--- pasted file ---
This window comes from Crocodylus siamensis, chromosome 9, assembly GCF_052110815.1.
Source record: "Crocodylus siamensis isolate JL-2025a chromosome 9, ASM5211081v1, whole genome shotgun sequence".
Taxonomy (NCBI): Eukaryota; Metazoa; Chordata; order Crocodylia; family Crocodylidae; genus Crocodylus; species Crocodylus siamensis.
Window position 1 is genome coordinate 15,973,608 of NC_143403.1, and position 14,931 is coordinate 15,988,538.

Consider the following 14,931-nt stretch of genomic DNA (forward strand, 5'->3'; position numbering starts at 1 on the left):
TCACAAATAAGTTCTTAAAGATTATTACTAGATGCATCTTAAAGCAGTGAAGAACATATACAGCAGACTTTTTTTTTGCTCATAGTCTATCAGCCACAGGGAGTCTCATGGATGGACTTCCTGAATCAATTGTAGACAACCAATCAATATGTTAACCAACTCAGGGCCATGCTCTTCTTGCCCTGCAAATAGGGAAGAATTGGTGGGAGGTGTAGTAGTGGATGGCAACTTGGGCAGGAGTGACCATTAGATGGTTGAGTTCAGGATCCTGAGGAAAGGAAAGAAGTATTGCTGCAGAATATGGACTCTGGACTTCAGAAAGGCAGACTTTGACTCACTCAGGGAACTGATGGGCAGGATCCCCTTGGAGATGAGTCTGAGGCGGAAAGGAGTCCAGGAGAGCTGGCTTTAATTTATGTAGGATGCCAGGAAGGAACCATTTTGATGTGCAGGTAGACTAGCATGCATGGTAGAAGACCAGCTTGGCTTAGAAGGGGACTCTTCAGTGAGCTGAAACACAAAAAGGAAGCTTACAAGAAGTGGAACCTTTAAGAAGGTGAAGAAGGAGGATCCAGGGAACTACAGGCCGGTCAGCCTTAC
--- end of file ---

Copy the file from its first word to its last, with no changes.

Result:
This window comes from Crocodylus siamensis, chromosome 9, assembly GCF_052110815.1.
Source record: "Crocodylus siamensis isolate JL-2025a chromosome 9, ASM5211081v1, whole genome shotgun sequence".
Taxonomy (NCBI): Eukaryota; Metazoa; Chordata; order Crocodylia; family Crocodylidae; genus Crocodylus; species Crocodylus siamensis.
Window position 1 is genome coordinate 15,973,608 of NC_143403.1, and position 14,931 is coordinate 15,988,538.

Consider the following 14,931-nt stretch of genomic DNA (forward strand, 5'->3'; position numbering starts at 1 on the left):
TCACAAATAAGTTCTTAAAGATTATTACTAGATGCATCTTAAAGCAGTGAAGAACATATACAGCAGACTTTTTTTTTGCTCATAGTCTATCAGCCACAGGGAGTCTCATGGATGGACTTCCTGAATCAATTGTAGACAACCAATCAATATGTTAACCAACTCAGGGCCATGCTCTTCTTGCCCTGCAAATAGGGAAGAATTGGTGGGAGGTGTAGTAGTGGATGGCAACTTGGGCAGGAGTGACCATTAGATGGTTGAGTTCAGGATCCTGAGGAAAGGAAAGAAGTATTGCTGCAGAATATGGACTCTGGACTTCAGAAAGGCAGACTTTGACTCACTCAGGGAACTGATGGGCAGGATCCCCTTGGAGATGAGTCTGAGGCGGAAAGGAGTCCAGGAGAGCTGGCTTTAATTTATGTAGGATGCCAGGAAGGAACCATTTTGATGTGCAGGTAGACTAGCATGCATGGTAGAAGACCAGCTTGGCTTAGAAGGGGACTCTTCAGTGAGCTGAAACACAAAAAGGAAGCTTACAAGAAGTGGAACCTTTAAGAAGGTGAAGAAGGAGGATCCAGGGAACTACAGGCCGGTCAGCCTTAC